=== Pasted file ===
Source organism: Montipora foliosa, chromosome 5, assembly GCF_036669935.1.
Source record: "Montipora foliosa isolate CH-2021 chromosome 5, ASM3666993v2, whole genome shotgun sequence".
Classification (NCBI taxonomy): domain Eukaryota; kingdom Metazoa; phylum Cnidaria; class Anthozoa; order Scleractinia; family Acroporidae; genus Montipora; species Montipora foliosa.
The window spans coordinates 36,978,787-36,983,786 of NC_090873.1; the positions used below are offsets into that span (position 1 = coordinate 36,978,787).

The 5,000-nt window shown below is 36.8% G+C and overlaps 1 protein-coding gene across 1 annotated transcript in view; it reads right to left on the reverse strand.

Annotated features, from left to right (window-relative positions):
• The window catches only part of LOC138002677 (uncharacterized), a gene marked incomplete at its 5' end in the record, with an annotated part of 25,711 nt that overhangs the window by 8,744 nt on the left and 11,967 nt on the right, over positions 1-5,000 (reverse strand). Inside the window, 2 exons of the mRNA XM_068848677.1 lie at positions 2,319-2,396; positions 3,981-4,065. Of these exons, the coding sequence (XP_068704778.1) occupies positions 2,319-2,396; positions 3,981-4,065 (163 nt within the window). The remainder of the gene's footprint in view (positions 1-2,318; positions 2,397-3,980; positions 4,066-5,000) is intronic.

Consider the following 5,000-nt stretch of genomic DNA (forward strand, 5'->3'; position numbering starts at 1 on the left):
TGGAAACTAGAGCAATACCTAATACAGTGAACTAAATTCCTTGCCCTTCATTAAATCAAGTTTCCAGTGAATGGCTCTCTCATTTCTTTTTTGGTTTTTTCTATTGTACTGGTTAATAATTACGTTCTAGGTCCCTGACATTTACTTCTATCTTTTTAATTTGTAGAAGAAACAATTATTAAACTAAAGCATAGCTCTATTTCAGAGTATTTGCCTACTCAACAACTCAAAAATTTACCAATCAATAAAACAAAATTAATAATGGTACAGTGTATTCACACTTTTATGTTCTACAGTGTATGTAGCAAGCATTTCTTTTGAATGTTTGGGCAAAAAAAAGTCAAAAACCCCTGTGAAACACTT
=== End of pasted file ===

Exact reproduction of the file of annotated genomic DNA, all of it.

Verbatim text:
Source organism: Montipora foliosa, chromosome 5, assembly GCF_036669935.1.
Source record: "Montipora foliosa isolate CH-2021 chromosome 5, ASM3666993v2, whole genome shotgun sequence".
Classification (NCBI taxonomy): domain Eukaryota; kingdom Metazoa; phylum Cnidaria; class Anthozoa; order Scleractinia; family Acroporidae; genus Montipora; species Montipora foliosa.
The window spans coordinates 36,978,787-36,983,786 of NC_090873.1; the positions used below are offsets into that span (position 1 = coordinate 36,978,787).

The 5,000-nt window shown below is 36.8% G+C and overlaps 1 protein-coding gene across 1 annotated transcript in view; it reads right to left on the reverse strand.

Annotated features, from left to right (window-relative positions):
• The window catches only part of LOC138002677 (uncharacterized), a gene marked incomplete at its 5' end in the record, with an annotated part of 25,711 nt that overhangs the window by 8,744 nt on the left and 11,967 nt on the right, over positions 1-5,000 (reverse strand). Inside the window, 2 exons of the mRNA XM_068848677.1 lie at positions 2,319-2,396; positions 3,981-4,065. Of these exons, the coding sequence (XP_068704778.1) occupies positions 2,319-2,396; positions 3,981-4,065 (163 nt within the window). The remainder of the gene's footprint in view (positions 1-2,318; positions 2,397-3,980; positions 4,066-5,000) is intronic.

Consider the following 5,000-nt stretch of genomic DNA (forward strand, 5'->3'; position numbering starts at 1 on the left):
TGGAAACTAGAGCAATACCTAATACAGTGAACTAAATTCCTTGCCCTTCATTAAATCAAGTTTCCAGTGAATGGCTCTCTCATTTCTTTTTTGGTTTTTTCTATTGTACTGGTTAATAATTACGTTCTAGGTCCCTGACATTTACTTCTATCTTTTTAATTTGTAGAAGAAACAATTATTAAACTAAAGCATAGCTCTATTTCAGAGTATTTGCCTACTCAACAACTCAAAAATTTACCAATCAATAAAACAAAATTAATAATGGTACAGTGTATTCACACTTTTATGTTCTACAGTGTATGTAGCAAGCATTTCTTTTGAATGTTTGGGCAAAAAAAAGTCAAAAACCCCTGTGAAACACTT